Maltese operator Melita quietly rolled out its debut OTT video service this week; news that was completely overshadowed by the announcement that it is merging with Vodafone Malta to form a dominant fixed line force in the country – an island home to around 430,000 people.
With the merger taking center stage, Melita didn’t even bother pushing out a press release covering the launch of its new NexTV multiscreen service, possibly to draw attention away from its month-long delay. Faultline Online Reporter took the opportunity to speak to Melita’s CEO, Harold Rösch, to pick his brain on Melita’s late entrance to the European OTT party.
Rösch told us that Melita’s OTT strategy is partly an attempt to stifle the illegal providers of pirated online content – an issue which has apparently grown to the extent of an estimated 30% of households in Malta using an illegal service such as a Kodi box, according to Rösch.
NexTV is a free TV Everywhere multiscreen service which comes as part of a pay TV and broadband package, with speeds up to 100 Mbps, costing €32.99 ($36.90) a month. It offers live and catch-up services on up to 4 devices simultaneously, available on iOS and Android devices, web browsers, and via the NexTV Decoder.
Rösch claims that the decision not to launch NexTV as a standalone OTT service for the entire country was a move in line with the current position of the market in Malta, where apparently there is little consumer demand for standalone services.
Like many operators around the globe, bundling multiscreen TV services with pay TV and broadband is a common business tactic for reducing fixed line churn, but we would argue this is giving out a contradictory message to one claiming to combat piracy, which a cheaper, standalone service would do.
However, Rösch noted that Melita is keeping the option open to launch NexTV as a standalone service in the future, but perhaps Melita will wait for incumbent telco GO to make the first move, as it too currently only offers OTT video to paying subscribers.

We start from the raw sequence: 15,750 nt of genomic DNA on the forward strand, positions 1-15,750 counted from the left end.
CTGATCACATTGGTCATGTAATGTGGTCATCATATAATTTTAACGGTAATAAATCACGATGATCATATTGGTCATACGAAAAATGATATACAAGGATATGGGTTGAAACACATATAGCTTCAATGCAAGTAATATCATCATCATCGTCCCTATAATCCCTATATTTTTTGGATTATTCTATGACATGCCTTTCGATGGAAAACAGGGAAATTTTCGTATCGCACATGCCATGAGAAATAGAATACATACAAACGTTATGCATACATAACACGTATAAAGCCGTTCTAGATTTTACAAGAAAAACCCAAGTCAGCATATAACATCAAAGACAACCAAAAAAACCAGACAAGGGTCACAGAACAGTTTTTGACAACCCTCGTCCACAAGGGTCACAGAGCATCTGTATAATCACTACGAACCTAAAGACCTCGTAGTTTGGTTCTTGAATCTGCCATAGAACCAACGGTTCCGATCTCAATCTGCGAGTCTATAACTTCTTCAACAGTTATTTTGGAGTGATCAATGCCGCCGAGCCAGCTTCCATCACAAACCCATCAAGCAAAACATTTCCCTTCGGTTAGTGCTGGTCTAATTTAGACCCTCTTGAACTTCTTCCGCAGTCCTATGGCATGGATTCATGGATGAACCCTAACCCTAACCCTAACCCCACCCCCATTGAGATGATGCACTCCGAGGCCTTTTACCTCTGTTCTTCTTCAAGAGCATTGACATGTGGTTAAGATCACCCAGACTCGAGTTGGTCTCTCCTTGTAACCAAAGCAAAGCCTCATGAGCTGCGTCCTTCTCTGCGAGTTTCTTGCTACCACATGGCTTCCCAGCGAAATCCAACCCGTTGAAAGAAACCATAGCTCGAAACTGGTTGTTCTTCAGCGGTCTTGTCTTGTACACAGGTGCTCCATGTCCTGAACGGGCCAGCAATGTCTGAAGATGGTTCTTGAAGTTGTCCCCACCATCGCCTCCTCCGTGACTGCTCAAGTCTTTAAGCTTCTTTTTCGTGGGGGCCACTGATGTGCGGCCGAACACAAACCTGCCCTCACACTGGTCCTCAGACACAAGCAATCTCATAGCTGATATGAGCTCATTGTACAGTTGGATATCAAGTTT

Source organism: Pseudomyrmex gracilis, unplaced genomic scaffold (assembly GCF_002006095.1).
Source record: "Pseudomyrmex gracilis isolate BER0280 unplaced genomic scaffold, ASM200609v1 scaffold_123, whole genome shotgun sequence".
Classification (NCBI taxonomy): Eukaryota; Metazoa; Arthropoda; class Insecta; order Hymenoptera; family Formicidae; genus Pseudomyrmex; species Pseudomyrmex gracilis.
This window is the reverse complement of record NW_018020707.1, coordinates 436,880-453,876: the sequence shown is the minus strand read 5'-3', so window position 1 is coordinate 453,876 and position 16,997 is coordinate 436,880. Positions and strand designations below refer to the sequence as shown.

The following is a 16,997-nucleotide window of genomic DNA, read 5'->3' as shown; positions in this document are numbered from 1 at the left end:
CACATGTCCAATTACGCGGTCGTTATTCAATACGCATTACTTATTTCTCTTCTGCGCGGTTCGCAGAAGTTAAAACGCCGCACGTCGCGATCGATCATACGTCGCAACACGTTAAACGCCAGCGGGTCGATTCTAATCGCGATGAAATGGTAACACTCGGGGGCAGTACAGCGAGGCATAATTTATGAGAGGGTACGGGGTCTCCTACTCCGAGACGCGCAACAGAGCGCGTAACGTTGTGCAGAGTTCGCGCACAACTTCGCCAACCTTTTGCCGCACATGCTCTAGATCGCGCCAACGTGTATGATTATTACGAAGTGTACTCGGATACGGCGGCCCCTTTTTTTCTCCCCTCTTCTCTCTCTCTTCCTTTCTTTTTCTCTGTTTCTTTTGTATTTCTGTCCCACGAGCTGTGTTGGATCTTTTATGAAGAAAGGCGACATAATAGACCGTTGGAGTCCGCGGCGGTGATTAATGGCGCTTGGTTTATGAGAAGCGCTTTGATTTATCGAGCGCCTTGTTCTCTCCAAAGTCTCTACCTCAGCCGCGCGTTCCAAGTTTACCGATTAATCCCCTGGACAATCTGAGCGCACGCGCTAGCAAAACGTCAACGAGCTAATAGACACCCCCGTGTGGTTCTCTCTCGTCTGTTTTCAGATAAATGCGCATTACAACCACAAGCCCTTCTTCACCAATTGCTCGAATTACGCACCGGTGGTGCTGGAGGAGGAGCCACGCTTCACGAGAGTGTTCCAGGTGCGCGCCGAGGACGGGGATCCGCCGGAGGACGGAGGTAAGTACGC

When comparing NexTV with Melita’s main rival, Rösch commented that GO’s service, GO TV Anywhere, lacks the full OTT functionality of Melita’s NexTV as it has no catch-up, whereas Melita has a 7-day catch up service and nPVR.
Melita launched its IPTV project in 2011, hosted and managed by Zattoo, with SeaChange International owned On Demand Group for aggregating movie content for VoD, plus Netgem hybrid set tops and Verimatrix VCAS security.
The new NexTV OTT system has done away with these well-known players, with the exception of Verimatrix, in favor of a relatively unknown name in OTT, Belgium-based Androme, which is providing the back-end functionality with integrated recommendation software. Verimatrix dominates in Malta, as it also has the security contract at GO for the telco’s OTT and IPTV services.
The Androme Nebula TV back-end system provides the UI, CMS, and core TV functionality for live streaming, nPVR, catch-up and supports PlayReady DRM. It handles search, recommendations and advertising insertion, plus tools for analytics, device and user management, and managed software updates.
Melita has also decided to use ADB as the set top supplier for its NexTV Decoder, rather than the hybrid set tops from French firm Netgem used in the IPTV service.
We first heard about Melita’s new TV project at the Cable Congress show in Brussels back in March this year, where Rösch was speaking. The launch of NexTV was initially due at the start of May, but hit some hiccups relating to the EPG and VoD, which Rösch noted resulted in more trial runs than expected. Although no direct finger was pointed at any technical faults from Androme for causing the delay.
Androme’s CEO, Raf Van Ham, declined to comment on his company’s latest deployment when contacted separately by Faultline Online Reporter. Rösch also conceded that the merger negotiations had a part to play in the delayed launch.
Moving on to last week’s news that Melita is merging with Vodafone, Rösch said the deal is set to create a combined entity with 300,000 total accesses across pay TV, broadband and mobile. Melita currently has 100,000 mobile subscribers and 80,000 subscribers to pay TV and broadband – owning around 50% of the fixed line market in Malta.
Melita’s subscriber base has remained stable at 180,000 since we last reported on its numbers back in 2010, but it has most likely offset traditional pay TV losses with broadband and mobile gains.
Vodafone Malta says its 4G network reaches 99% of the population of Malta, while Melita claims its cable network also covers 99%. This sets the merged company up well to launch a mobile-first OTT video service before GO, as both Melita and Vodafone have rolled out a host of WiFi hotspots across Malta, for which Vodafone uses Finnish WiFi provider Uros for its Goodspeed internet service, and Melita says it has a web of over 50,000 WiFi hotspots.
The merger is pending approval from the Malta Competition and Consumer Affairs Authority and is expected to complete sometime in the second half of this year, with shareholders intending to appoint Rösch as CEO of the merged group. The newly formed company will operate under the Vodafone brand